Following the settlement, NOM sought $691,025.05 in attorney fees and costs as the "prevailing party." The district court denied the request, and NOM appealed the denial to the 4th Circuit. The case was argued on 16 September 2015. And now, the 4th Circuit Court of Appeals has also denied the same request.

    The opinion on the latest denial is here:

  • 5. VIRick  |  December 2, 2015 at 12:46 pm

    On 1 December 2015, in "Pavan v. Smith," the Arkansas state court suit requesting that both same-sex parents' names be placed on birth certificates for children born during the couple's marriage, the written order and opinion on the parties' cross-motions for summary judgment has been issued.

    Judge Fox originally issued his ruling on these motions from the bench during a hearing on 23 November, but the state has continued to deny relief to plaintiffs, saying it is not required to comply until the judge issues a written order.

    • Order:
    • Opinion:

    Also covered in this order is a blistering denial of the state's request for a stay, pending appeal:

    "Unnecessary delays in the issuance of opinions, as in the recent case of "Smith v. Wright," do not promote societal confidence in judicial decisions. Such delays provide a breeding ground for speculation of political intrigue or other illegitimate reasons for the delay-whether true or not. The default during appeal should be in favor of affording all United States citizens their full and complete constitutional protections and rights during the appeal, not the continued deprivation of those rights. As stated by the United States Supreme Court in "Romer v. Evans" (1996), "The United States Constitution 'neither knows nor tolerates classes among citizens.' "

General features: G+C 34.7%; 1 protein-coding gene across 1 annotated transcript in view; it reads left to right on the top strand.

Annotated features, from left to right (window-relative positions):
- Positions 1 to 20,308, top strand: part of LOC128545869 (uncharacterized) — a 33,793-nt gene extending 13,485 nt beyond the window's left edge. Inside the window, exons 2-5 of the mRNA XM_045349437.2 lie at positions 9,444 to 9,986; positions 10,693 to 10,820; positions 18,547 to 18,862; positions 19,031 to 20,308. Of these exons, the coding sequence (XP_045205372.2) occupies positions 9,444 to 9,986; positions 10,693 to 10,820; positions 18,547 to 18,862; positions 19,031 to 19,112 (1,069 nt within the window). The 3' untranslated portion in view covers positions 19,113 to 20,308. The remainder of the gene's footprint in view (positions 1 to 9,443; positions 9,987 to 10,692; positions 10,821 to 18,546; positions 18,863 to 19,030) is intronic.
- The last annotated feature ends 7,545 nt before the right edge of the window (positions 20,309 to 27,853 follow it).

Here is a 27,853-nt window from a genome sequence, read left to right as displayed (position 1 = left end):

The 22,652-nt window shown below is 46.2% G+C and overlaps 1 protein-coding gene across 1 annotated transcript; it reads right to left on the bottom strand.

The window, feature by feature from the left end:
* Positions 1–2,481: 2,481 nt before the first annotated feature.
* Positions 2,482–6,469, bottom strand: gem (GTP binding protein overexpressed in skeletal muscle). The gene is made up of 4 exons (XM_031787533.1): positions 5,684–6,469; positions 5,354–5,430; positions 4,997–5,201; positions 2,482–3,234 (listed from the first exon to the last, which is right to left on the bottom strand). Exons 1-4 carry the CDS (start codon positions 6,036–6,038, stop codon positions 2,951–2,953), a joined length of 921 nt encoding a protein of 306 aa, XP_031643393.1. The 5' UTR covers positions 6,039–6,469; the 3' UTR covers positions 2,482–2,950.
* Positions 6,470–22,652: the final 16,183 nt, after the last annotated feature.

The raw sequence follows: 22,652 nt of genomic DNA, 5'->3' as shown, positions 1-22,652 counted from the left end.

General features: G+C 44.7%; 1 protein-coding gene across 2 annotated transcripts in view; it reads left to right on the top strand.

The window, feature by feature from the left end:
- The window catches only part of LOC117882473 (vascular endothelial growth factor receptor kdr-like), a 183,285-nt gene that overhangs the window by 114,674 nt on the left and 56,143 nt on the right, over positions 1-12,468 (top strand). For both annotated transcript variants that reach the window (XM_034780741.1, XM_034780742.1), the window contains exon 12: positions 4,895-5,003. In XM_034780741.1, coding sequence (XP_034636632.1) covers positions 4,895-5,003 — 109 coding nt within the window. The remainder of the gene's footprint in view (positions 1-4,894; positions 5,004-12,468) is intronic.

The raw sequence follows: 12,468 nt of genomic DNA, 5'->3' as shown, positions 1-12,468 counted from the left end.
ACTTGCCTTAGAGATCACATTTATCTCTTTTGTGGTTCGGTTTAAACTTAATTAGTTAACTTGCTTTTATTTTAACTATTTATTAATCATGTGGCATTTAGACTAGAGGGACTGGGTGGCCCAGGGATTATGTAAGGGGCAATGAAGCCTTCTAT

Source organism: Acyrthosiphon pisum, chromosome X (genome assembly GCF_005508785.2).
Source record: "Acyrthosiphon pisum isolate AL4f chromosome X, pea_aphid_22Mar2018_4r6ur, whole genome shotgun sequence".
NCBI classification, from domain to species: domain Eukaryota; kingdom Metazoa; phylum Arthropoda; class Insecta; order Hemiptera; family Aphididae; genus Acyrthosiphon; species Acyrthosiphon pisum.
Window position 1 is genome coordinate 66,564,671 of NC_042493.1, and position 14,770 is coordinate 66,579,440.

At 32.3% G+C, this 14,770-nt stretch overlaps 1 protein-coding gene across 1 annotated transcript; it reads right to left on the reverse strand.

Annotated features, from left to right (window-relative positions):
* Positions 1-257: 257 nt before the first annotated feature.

"If, upon proper application by the State, the Arkansas Supreme Court desires to issue a stay that deprives the Plaintiffs, and all other similarly-situated Arkansas citizens, of their constitutional rights pending the appeal of this matter, the Justices have been elected to judicial positions with the authority to issue such a stay. This court, however, will not allow its authority to be used to deprive these Arkansans any longer of their constitutional rights."

  • 6. VIRick  |  December 2, 2015 at 3:38 pm

    OMG! "Equality on Trial" just received a positive citation (way at the end) in a second article (with a lot of detail concerning the on-going same-sex immigration case in the Cayman Islands) also published in today's Bermuda "Royal Gazette," on 2 December 2015:

    Bermuda: Same-Sex Ruling Attracts Attention Overseas

    by Owain Johnson-Barnes

    A court ruling promising same-sex partners of Bermudians the same rights to reside and work as spouses of Bermudians has garnered international attention. Cayman Islands premier, Alden McLaughlin, told "The Cayman Reporter" on Monday, 30 November 2015, that the ruling had bolstered his intentions to change that country’s immigration regulations to allow same-sex partners to be named as dependants. Mr McLaughlin was quoted as saying: “If we don’t amend our immigration regulations so as not to discriminate, I have no doubt that we will face a similar judgment by the Grand Court here.”

    In that country, former law professor Leonardo Raznovich announced his intention to appeal a decision to deny his partner permission to remain in Cayman as a dependant on his partner’s work permit. The couple had been married in Germany but, as in Bermuda, the Cayman Islands do not recognize same-sex marriages. Mr McLaughlin had said on 26 November 2015 that the government was under pressure on the issue, stating that while it was trying to “accommodate basic human rights and rights against discrimination” through the changes to the immigration regulations, that does not mean that Cayman would recognize same-sex unions. He said: “Given the heavy criticism that the government continues to receive in respect to the non-recognition of same-sex marriage, and at the same time recognizing the very strongly-held views that the status quo regarding this issue should remain, I believe that we must, in keeping with the commitment I have already made, seek to identify a way in which persons such as Dr Raznovich can be granted a legal right to reside in the islands without affording legal recognition to same-sex unions.”